Crunch

Low car inventory, microchip crunch, flood-damaged lemons explained

COLUMBUS (WCMH) — Car shoppers are frustrated by new models held up in cargo ship delays off the California coast while second-hand scammers in the used-car market create nightmares for bargain hunters.

But the market is set to right itself soon, says Rick Ricart, president of Ricart Automotive who gave tips to NBC4 on what to look for in a used or new car — and avoid scammers.

Low inventory and delays for new cars

“Luckily, I think we’re finally on the uphill climb back to supplies normalizing at some point in the future.” Vehicles are stuck off the coast, says Ricart. “We are having a very difficult time getting some of our imported vehicles to the lot. We know that there were a lot of vehicles that were built in Korea, Japan, and the like that are on container ships,

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A supply crunch has sent used-car prices soaring. These 16 models are now worth more used than new.

A gray 2020 Kia Telluride on a green lawn.

A new Kia Telluride costs close to $4,000 less than a used one – if you can find one. Kristen Lee/Business Insider

  • Car dealers are facing a supply crunch that’s sent used-car prices through the roof.

  • Some 2019 and 2020 cars are now cheaper to buy new, an analysis from iSeeCars found.

  • The Kia Telluride costs $3,564 more to buy used than new, the analysis found.

  • See more stories on Insider’s business page.

Skipping a brand-new car for one that’s lightly used has always been the most wallet-friendly way to buy a car. Not anymore.

In the strange and sometimes utterly backward-seeming times we’re living in, it’s actually cheaper to buy some cars new rather than secondhand. A recent analysis from the automotive-research site iSeeCars.com identified 16 such vehicles, some of which cost thousands more to buy used.

The pandemic has led to a diminished supply of cars and

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Used-car prices leap on US economic recovery and supply crunch

Used car prices in the U.S. are soaring.

The Manheim U.S. Used Vehicle Value Index, a gauge of pricing trends, soared to a fresh record Tuesday as factors ranging from chip shortages to a rebounding economy conspired to keep pressure on automotive inventories.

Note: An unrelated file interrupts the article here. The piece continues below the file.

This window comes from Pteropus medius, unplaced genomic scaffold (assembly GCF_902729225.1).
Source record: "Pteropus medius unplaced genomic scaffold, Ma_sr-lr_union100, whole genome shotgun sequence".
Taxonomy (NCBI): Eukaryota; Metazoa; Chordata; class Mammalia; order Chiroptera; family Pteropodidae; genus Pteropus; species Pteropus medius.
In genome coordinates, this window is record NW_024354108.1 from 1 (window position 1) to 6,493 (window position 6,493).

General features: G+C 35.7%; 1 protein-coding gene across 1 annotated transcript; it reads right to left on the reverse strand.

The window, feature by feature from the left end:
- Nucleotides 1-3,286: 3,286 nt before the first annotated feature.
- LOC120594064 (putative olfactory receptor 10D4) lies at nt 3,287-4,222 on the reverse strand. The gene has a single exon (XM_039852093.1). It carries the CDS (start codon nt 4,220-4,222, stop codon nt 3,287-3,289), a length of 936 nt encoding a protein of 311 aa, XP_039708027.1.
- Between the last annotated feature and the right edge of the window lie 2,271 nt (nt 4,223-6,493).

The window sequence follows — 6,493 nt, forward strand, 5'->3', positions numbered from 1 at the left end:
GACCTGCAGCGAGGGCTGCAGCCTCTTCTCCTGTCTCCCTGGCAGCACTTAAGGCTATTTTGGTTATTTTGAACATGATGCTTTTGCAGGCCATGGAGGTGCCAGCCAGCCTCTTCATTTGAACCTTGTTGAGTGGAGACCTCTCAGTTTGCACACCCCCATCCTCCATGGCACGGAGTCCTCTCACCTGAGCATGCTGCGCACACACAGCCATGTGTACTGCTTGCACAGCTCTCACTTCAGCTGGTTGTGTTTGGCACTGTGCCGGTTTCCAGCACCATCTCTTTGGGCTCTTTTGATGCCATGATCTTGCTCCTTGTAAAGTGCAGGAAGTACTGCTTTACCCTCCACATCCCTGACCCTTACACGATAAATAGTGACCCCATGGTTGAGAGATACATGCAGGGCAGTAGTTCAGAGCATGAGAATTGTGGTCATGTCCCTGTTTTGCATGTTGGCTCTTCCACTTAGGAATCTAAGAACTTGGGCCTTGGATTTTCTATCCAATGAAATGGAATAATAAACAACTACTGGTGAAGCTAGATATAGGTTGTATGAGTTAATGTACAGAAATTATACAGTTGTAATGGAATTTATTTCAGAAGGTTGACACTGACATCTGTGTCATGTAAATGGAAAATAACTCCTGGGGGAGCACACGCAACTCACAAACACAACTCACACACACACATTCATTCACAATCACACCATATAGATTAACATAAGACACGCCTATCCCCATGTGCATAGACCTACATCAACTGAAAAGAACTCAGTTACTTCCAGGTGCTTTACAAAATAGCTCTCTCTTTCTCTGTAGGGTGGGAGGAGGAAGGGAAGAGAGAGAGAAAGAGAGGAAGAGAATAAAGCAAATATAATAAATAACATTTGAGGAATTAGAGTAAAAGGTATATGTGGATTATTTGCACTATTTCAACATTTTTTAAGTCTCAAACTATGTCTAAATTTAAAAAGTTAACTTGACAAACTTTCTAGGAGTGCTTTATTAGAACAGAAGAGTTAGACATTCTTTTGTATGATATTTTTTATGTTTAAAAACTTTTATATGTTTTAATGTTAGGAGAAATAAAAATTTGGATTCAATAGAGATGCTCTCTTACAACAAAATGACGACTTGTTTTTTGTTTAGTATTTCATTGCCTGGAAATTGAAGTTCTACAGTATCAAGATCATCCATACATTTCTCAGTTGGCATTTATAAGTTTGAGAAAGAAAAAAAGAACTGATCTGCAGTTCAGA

The index, which updates mid-month, rose by 6.8% in the first 15 days of April from the final March figure and jumped 52% from the same period a year ago to a level of 191.4.

The index is compiled by market researcher Cox Automotive Inc. The data takes into account all U.S. sales through Cox’s Manheim automotive auctions that fall in to one of 20 different market classes, excluding motorcycles and vehicles like heavy trucks, and is adjusted for seasonality and mileage.

“Demand is perfectly stimulated from improving consumer sentiment, recovering jobs, accumulated pandemic savings, tax refund season, and American Rescue Plan cash payments,” Cox Chief Economist

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Toyota Leads Losses After Renesas Fire Stokes Chip Crunch Fears

(Bloomberg) — Japanese automaker shares fell Monday after a fire unexpectedly halted one of chipmaker Renesas Electronics Corp.’s largest plants, exacerbating a growing global shortage of automotive semiconductors.

Renesas slid as much as 5.4%, while customers from Toyota Motor Corp. to Honda Motor Co. and Nissan Motor Co. also fell in early trading. One of the biggest suppliers of car chips, Renesas was forced to halt a Japanese plant Friday after a fire broke out in one of its clean rooms, critical areas designed to keep impurities from contaminating semiconductors.

Toyota said Monday it’s trying to gauge the fallout from that unexpected halt, which could ripple across an industry already struggling to keep assembly lines operating during a severe shortage of chips. The Renesas fire will likely worsen a crunch that stemmed from booming demand for home and work gadgets during the pandemic, estimated earlier this year to cost global

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